Isn't nature wonderful...

Friday, 11 September 2009

Five o'clock approaches...

...and I start to feel more human.

Not fully human, as yet - it'll take a little shift in the hormonal levels to do that - but more like a sane adult who's had a bafflingly rough week, and less like The Scream personified (I can only find it with Homer, sadly, not Lisa).

And all gloomy thoughts aside, I'm quite sure I can fit in a baking session and some writing, and possibly a trip to the Wetland Centre. Don't know if I can rustle up a party tonight, working from scratch, with no guests and no budget, though... But ah, I have a bottle of cheap Sauvignon Blanc in the bottom of the wardrobe, so all is not lost. I will sit in the wardrobe and drink my sorrows dry.

Coming to the end of an odd week...

I'm eating my way through a packet of clotted cream fudge so calorific you could practically run a car off it, trying to beat the "Oh gods, can I cope?" feeling. Thank God It's Friday.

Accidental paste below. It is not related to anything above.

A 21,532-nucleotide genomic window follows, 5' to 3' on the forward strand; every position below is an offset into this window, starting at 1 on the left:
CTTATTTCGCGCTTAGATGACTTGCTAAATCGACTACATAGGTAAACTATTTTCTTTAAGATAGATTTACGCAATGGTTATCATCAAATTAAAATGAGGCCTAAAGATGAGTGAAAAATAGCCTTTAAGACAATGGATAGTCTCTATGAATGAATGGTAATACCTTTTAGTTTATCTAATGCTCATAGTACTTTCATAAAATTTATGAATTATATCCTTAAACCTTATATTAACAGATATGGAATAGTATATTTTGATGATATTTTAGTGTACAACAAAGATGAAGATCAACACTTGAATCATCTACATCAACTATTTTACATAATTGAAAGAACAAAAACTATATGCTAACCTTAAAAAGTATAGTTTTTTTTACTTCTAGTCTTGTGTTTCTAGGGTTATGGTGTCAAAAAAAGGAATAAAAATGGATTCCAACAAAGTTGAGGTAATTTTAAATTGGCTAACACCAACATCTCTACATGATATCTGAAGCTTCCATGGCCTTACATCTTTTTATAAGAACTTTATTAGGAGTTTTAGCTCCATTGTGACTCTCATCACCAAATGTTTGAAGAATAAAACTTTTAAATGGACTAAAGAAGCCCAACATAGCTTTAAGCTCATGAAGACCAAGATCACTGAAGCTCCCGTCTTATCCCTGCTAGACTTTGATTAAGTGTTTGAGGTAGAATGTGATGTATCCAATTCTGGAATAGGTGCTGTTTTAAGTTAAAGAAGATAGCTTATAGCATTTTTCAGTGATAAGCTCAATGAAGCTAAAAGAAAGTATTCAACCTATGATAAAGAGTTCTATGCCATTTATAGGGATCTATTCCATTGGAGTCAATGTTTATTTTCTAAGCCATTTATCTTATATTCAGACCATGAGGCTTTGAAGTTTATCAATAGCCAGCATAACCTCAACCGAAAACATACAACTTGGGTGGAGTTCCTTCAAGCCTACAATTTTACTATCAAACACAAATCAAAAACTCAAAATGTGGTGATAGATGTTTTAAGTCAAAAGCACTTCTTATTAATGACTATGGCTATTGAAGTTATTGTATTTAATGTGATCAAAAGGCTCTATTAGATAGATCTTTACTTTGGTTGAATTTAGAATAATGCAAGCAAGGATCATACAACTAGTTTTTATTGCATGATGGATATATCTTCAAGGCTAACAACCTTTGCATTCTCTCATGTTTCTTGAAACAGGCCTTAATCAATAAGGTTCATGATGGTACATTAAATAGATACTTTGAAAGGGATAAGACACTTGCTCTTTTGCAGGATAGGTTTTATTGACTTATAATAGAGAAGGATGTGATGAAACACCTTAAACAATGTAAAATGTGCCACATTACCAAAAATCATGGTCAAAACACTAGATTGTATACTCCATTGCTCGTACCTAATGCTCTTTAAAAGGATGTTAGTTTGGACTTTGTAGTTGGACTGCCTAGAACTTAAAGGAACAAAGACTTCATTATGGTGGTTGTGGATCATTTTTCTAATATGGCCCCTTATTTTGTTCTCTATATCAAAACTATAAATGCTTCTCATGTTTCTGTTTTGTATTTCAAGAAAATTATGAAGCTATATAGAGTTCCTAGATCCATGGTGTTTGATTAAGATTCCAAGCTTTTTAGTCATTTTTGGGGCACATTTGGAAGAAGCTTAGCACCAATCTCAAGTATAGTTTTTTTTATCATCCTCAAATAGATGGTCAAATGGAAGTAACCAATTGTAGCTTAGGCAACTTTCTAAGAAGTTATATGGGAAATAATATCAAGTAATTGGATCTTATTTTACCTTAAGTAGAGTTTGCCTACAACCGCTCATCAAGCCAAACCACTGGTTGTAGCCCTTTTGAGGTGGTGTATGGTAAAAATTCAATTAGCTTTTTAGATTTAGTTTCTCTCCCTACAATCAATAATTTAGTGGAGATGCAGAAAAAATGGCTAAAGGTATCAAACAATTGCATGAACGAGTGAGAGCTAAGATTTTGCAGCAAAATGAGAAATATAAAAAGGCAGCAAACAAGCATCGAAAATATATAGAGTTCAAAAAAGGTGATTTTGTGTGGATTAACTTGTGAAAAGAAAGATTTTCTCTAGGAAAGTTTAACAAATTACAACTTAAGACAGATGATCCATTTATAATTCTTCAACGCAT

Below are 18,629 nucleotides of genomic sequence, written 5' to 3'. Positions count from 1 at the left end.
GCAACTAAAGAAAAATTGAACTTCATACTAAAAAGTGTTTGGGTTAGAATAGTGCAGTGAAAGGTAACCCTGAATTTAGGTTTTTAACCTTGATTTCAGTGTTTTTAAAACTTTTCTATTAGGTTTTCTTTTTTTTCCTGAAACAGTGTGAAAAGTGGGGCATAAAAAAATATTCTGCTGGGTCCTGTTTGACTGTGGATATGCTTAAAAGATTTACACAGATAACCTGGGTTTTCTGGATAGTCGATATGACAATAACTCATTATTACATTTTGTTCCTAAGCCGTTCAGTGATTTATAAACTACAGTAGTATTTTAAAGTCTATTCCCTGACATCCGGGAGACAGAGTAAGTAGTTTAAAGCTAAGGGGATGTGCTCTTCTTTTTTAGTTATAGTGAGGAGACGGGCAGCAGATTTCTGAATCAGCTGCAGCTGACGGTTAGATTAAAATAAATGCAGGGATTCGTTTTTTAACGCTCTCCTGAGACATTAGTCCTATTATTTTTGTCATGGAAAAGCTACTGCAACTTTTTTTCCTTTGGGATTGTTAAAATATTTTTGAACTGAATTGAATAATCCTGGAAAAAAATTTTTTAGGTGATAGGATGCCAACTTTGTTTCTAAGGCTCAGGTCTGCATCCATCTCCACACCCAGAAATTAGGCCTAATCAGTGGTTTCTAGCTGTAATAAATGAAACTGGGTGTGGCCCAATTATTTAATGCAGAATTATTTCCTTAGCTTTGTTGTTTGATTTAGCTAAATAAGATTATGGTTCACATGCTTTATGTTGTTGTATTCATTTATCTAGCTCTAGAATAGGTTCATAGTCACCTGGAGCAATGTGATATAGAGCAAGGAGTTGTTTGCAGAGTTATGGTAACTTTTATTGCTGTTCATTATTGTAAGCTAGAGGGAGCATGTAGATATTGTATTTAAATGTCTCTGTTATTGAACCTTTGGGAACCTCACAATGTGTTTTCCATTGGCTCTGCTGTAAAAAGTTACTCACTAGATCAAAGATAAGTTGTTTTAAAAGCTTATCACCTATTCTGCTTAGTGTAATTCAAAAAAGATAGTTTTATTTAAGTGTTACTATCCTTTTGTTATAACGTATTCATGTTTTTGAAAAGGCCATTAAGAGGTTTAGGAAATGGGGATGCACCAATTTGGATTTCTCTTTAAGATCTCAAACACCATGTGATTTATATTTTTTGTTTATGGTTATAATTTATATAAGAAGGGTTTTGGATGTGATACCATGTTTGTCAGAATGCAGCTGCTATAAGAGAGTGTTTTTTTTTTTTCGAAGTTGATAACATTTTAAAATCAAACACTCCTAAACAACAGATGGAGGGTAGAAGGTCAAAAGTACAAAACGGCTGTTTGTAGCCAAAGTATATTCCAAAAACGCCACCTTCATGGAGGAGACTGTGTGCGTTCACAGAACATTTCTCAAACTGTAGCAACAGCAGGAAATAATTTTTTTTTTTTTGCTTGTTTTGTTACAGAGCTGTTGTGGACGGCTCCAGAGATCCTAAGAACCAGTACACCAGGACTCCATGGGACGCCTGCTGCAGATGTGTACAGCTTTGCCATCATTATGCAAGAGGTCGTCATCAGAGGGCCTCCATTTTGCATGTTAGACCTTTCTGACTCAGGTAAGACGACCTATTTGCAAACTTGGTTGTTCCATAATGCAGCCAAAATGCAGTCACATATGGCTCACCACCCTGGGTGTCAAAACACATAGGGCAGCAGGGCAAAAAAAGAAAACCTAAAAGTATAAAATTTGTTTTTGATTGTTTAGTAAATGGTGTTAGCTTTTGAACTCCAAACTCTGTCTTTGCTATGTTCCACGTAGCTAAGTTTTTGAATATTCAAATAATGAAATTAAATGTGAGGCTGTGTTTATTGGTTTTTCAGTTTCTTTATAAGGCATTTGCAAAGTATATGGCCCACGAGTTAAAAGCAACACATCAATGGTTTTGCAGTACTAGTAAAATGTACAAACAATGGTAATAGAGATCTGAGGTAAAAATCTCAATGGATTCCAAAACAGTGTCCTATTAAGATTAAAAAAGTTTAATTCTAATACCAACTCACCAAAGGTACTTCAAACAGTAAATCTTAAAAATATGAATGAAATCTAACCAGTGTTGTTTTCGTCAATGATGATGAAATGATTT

It's been an odd week. The weather has turned autumnal, the visitor numbers at Kew have plunged, the enquiries are getting odder again as if in preparation for winter, a helicopter is circling over Kew Green endlessly (represses urge to yell "F**k off!" out of window) and my period is late. VERY late.

I can't be pregnant. If I were pregnant, the child would have started school by now, if you see what I mean. But this means I have a f**king helicopter going round and round over my head and I am pre-menstrual as bejayzuz and I have to find civil and courteous ways to write back to the people making odd requests and enquiries. >sigh<